Researchers have found a way to break down aggregated RNA molecules that cause diseases such as certain inherited forms of amyotrophic lateral sclerosis (ALS).
As the technique has the potential to treat several diseases which currently lack treatment options, the research team from the University of California, San Diego (UCSD) made sure to engineer the new system so that it could be delivered to specific tissues with non-infectious viruses.
The method builds on a well-known gene-editing system, called CRISPR–Cas9, but was adapted to target RNA instead of DNA. The new method is called RNA-targeting Cas9, or simply, RCas9.
“This is exciting because we’re not only targeting the root cause of diseases for which there are no current therapies to delay progression, but we’ve re-engineered the CRISPR-Cas9 system in a way that’s feasible to deliver it to specific tissues via a viral vector,” the study’s senior author, Gene Yeo, said in a press release. He is a professor of cellular and molecular medicine at UCSD School of Medicine.
The study, “Elimination of Toxic Microsatellite Repeat Expansion RNA by RNA-Targeting Cas9,” published in the journal Cell, described how the team rebuilt the Cas9 system to find and chop up disease-causing RNA molecules.
In gene editing, the CRISPR–Cas 9 system uses an RNA probe that matches a specific stretch of DNA. Once bound to the right gene, the Cas9 enzyme cuts the DNA, which then can be inactivated or edited. The new system targets RNA, and chops it up instead of editing it.
RNA, which is largely composed of similar building blocks as DNA, has numerous roles in a cell. For instance, it is used to take a copy of a gene to provide instructions for the cell’s protein-making machinery.
At times, however, RNA molecules start accumulating what researchers call microsatellite repeat expansions. These are stretches of repeat RNA “letters” that disrupt the normal activity of the RNA. When found in messenger RNAs, they prevent necessary proteins from being made.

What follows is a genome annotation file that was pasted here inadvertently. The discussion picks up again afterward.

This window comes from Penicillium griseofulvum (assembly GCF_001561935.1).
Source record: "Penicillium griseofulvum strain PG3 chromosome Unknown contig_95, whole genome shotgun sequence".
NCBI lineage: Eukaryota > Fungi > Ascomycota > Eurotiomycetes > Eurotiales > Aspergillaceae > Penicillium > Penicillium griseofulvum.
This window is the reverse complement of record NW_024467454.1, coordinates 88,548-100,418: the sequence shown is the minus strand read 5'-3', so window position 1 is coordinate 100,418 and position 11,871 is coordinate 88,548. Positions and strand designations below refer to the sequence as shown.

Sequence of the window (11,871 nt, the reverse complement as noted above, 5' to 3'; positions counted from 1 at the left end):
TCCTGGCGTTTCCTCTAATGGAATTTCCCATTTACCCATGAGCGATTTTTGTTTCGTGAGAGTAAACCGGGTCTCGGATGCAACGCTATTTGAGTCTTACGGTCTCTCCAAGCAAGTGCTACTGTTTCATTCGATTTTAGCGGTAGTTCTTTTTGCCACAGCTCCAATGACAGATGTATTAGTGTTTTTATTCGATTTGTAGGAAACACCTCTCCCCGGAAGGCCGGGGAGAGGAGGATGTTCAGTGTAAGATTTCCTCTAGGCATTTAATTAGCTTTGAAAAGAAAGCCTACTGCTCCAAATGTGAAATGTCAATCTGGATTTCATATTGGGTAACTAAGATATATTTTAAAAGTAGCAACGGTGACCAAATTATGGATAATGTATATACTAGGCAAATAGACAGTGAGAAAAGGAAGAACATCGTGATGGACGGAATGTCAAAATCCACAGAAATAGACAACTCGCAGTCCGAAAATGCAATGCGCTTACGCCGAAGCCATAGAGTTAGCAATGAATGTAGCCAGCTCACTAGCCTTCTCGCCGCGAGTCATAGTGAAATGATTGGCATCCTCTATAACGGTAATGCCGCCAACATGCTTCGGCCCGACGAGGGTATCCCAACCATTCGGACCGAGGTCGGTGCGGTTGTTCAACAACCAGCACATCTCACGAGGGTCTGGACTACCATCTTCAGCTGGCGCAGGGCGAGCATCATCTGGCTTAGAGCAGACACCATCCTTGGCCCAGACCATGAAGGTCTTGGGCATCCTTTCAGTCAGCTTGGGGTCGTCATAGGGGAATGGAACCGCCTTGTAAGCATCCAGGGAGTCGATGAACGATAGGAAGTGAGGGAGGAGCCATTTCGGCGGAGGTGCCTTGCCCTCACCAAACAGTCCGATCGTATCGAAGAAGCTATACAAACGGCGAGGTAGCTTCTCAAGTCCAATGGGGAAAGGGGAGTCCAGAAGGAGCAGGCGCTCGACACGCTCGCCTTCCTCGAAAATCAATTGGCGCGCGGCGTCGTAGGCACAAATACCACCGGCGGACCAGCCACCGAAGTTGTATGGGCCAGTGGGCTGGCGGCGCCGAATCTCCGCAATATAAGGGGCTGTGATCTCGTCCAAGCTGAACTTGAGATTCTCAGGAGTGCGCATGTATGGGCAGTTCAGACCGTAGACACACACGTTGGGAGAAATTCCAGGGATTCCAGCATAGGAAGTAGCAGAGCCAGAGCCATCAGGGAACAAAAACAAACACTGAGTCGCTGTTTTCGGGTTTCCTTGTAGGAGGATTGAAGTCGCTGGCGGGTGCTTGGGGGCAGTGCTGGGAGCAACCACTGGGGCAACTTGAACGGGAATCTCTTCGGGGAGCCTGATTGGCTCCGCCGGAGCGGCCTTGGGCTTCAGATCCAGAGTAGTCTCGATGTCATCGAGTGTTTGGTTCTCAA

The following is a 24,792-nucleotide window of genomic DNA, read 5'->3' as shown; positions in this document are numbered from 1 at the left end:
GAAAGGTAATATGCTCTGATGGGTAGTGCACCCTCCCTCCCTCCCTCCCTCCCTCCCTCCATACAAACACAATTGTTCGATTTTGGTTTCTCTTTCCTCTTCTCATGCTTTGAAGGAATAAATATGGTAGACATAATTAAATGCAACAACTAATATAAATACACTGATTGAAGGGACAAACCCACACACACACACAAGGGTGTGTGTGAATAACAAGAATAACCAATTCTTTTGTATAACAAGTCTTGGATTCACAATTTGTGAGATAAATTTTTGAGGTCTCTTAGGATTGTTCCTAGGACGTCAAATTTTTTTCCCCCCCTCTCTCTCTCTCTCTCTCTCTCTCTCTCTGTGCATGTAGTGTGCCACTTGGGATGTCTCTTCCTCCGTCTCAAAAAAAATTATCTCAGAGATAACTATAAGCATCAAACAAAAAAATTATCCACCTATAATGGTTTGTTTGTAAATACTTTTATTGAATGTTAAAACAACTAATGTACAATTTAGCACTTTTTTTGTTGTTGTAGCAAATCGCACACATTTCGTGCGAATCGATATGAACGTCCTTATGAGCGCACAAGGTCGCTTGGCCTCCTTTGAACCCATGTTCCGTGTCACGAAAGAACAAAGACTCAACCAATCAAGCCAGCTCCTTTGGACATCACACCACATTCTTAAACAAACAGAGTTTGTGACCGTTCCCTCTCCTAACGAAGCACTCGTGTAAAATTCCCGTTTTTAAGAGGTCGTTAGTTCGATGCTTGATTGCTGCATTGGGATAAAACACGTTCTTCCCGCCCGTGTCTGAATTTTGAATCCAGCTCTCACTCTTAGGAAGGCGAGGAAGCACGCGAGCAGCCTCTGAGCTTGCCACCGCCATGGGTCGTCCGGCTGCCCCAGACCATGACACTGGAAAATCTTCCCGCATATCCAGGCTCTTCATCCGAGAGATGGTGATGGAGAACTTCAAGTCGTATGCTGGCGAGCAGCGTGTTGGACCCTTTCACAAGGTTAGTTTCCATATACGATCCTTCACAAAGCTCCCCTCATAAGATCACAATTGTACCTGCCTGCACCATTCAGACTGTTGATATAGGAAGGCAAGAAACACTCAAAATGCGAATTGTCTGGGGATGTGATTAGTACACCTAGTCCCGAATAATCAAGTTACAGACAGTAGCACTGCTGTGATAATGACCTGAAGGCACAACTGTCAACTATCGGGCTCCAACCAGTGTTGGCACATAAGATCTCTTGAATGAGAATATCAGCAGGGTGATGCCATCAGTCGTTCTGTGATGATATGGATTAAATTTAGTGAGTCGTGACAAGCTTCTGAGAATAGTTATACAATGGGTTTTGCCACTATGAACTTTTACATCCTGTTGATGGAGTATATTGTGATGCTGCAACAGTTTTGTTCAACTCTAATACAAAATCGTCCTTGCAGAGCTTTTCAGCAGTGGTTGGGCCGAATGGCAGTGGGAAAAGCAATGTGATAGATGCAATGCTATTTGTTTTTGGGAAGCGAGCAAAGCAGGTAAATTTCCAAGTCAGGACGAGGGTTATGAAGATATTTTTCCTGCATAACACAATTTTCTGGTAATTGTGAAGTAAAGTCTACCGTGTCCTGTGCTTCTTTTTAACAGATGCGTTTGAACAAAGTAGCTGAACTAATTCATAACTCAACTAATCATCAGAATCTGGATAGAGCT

An abnormal sequence also makes the RNA accumulate in cells, disrupting other cell operations. This can be seen in ALS that runs in families, and in diseases such as myotonic dystrophy and Huntington’s.
Testing the new tool in lab-grown cells derived from ALS patients with such mutations, the team showed that RCas9 could eliminate at least 95 percent of accumulated RNA, seen as dense clusters, or foci, in the cells.
They also discovered that using RCas9 freed proteins that normally bind to RNA in cells. When abnormal RNA starts accumulating in a cell, these proteins get tied up interacting with the aggregates, instead of binding to their natural targets. Researchers said that treated patient-derived cells eventually resembled healthy cells.
For the system to be useful as a human therapy, it needs to fit into a virus — the most common way to deliver gene therapy. Normal Cas9 is too large to fit into the virus typically used. The team solved the issue by removing parts of the Cas9 enzyme required for cutting DNA, making the enzyme small enough to fit.
Yet, many more questions need to be answered before the method can be tried in patients.
“The main thing we don’t know yet is whether or not the viral vectors that deliver RCas9 to cells would elicit an immune response,” Yeo said. “Before this could be tested in humans, we would need to test it in animal models, determine potential toxicities and evaluate long-term exposure.”
The group has launched a company, Locana, that will work on preclinical-trial development of the method with the aim of bringing it to patients.
“We are really excited about this work because we not only defined a new potential therapeutic mechanism for CRISPR-Cas9, we demonstrated how it could be used to treat an entire class of conditions for which there are no successful treatment options,” said David Nelles, PhD, one of two lead study authors.
“There are more than 20 genetic diseases caused by microsatellite expansions in different places in the genome. Our ability to program the RCas9 system to target different repeats, combined with low risk of off-target effects, is its major strength,” added Ranjan Batra, PhD, the study’s other lead author.